Read some accounts of TV commentator Brent Musburger’s asides during last week’s National Championship game in American college football and it’s easy to get the impression of a sunken-faced old louche fumbling with himself in the commentary booth.
The normally balanced Yahoo Sports had the 73-year old TV broadcast veteran down as “slightly creepy“, after he did the strangest of things for a commentator and provided words to go with the pictures being broadcast (courtesy of his employer ESPN) of a section of the crowd that included Katherine Webb, the strikingly beautiful girlfriend of one of the game’s principal participants.
The Boston Globe denounced Musburger’s subsequent comments about Webb as “offensive ogling” and spoke of a “creepy adolescent dalliance”, before condemning Musburger’s remarks as “prurient, sexist, and just plain too weird for prime time TV, considering that he is a half-century older than Webb.”
And somebody please mop the fevered brow of Sue Carter, professor of journalism, at Michigan State University, who will clearly need some time to recover from this atrocity:
“It’s a major personal violation, and it’s so retrograde that it’s embarrassing. I think there’s a generational issue, but it’s incumbent on people practicing in these eras to keep up and this is not a norm.”
My word; how bad can this have been? Shoo the kids out of the room and brace yourself, this gets pretty squalid…
You’re just appalled right? But wait, there’s more. Those tireless newshounds at Yahoo! Sports want us to know that Musburger has form in this area. Steel yourself just one more time and behold this piece of unutterable sleaze from a football game in 2005…
All right, so I’m driving the sarcasm bus here but really… While I would normally dismiss this hysteria as par for the course for those Who Simply Must Be Outraged About Something, there is something runs deeper and more ominously here.
Personally, I can spot in a moment the distinction between celebrating beauty and overtly lusting after it. Had Musburger observed that he “could use a piece of that” or that “there was a gal who could make an old man happy”, all our toes would have curled. But he doesn’t; in fact he simply points out the presence of an attractive young women in a way that was laddish without being crude and then projects the consequences onto the appropriate age-group – the wannabe quarterbacks who would pursue their dream with renewed vigour or the next generation of undergraduates who might just have had their minds made up as to which college they attend.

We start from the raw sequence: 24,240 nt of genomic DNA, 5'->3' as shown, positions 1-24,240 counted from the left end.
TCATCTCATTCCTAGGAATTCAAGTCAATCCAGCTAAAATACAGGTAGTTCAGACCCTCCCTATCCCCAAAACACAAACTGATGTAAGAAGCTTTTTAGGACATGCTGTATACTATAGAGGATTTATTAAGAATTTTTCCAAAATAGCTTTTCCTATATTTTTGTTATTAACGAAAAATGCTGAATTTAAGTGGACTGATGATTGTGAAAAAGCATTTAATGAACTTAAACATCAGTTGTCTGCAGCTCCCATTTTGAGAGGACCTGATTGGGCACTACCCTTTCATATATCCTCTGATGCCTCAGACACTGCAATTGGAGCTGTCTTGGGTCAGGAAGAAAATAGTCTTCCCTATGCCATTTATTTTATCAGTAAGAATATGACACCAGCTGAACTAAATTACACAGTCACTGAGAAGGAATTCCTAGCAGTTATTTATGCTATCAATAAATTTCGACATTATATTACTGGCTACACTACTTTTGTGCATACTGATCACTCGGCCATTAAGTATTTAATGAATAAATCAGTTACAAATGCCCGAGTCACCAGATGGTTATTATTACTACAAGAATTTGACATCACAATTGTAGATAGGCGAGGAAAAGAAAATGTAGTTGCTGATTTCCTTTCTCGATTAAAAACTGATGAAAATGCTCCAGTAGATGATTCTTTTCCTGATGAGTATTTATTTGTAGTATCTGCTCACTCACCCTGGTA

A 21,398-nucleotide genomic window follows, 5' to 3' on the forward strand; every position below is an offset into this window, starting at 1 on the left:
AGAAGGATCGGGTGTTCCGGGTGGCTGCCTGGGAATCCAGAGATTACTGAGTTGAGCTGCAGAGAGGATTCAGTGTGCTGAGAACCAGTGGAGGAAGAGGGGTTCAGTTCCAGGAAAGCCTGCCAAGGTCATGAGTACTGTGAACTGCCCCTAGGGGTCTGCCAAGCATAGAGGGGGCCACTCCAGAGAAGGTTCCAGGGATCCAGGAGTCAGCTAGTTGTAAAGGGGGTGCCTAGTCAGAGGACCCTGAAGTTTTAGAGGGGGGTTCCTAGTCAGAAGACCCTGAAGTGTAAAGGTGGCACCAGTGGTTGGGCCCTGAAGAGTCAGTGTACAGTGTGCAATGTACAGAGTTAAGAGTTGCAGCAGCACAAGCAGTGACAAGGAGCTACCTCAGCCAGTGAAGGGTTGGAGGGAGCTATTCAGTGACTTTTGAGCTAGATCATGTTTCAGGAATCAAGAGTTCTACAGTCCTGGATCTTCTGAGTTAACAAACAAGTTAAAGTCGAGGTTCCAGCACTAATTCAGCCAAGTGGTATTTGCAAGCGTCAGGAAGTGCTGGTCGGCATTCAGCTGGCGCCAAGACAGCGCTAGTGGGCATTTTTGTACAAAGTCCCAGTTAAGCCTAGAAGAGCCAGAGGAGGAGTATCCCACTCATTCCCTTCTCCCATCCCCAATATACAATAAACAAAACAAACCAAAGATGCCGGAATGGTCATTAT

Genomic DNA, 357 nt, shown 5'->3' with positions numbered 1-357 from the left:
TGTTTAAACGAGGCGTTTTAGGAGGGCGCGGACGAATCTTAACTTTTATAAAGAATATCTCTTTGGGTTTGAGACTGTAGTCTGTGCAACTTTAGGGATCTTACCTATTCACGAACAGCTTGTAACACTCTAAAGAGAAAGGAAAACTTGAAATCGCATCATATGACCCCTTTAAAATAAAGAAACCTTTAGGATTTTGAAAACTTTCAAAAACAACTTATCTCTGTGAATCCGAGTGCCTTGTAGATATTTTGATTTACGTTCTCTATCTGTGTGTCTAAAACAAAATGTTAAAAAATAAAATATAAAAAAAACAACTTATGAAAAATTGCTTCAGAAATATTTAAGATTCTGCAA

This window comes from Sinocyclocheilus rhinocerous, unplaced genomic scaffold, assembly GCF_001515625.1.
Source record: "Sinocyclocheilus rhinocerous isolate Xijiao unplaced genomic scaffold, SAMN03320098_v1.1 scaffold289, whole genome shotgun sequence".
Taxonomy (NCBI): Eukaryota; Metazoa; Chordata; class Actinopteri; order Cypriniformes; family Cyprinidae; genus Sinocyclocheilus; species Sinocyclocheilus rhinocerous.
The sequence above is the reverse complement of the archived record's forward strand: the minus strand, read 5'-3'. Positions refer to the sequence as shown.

And that Musburger gets hammered while a TV company – one of many that make crowd close-ups of the beautiful and famous a staple part of their coverage – gets a free pass, represents a common yet lame journalistic distortion: the individual is targeted because it makes for better impact.
Viewers of 20 or 30 years ago would wonder what all the fuss is about but then Musburger’s plight could simply be the inevitable fall-out of an age that has made sex something tawdry and sordid. From hook-up culture, through websites that broker affairs or one-night stands as commodities and on to comedians whose act would collapse were they made to keep it above the waist, the dirty smirk and nudge-nudge mindset predominates, dragging down to its level anyone who wanders into its crosshairs.
So a 73-year-old man pointing out an attractive young woman cannot just be taken at face value but is instead seen as some old pervert who’s throwing his hat into the ring and making a play. Extrapolate this idea and presumably everyone over 50 who might once have complimented good looks must now keep his thoughts to himself. Sexism bad but ageism just dandy. You know how grim a culture has become when even its attempts at moralising sound perverse.
Oh there are some creepy people come out of this tale all right but I don’t have Brent Musburger anywhere on my shortlist. I’m thinking of his hypocritical employers who saw fit to embarrass him with public censure. I’m thinking of journalists and sportstalk jocks so twisted they insist on finding darkness where none exists.
Those are the people in whose company I suspect I could only be for so long before I felt the need to take a shower.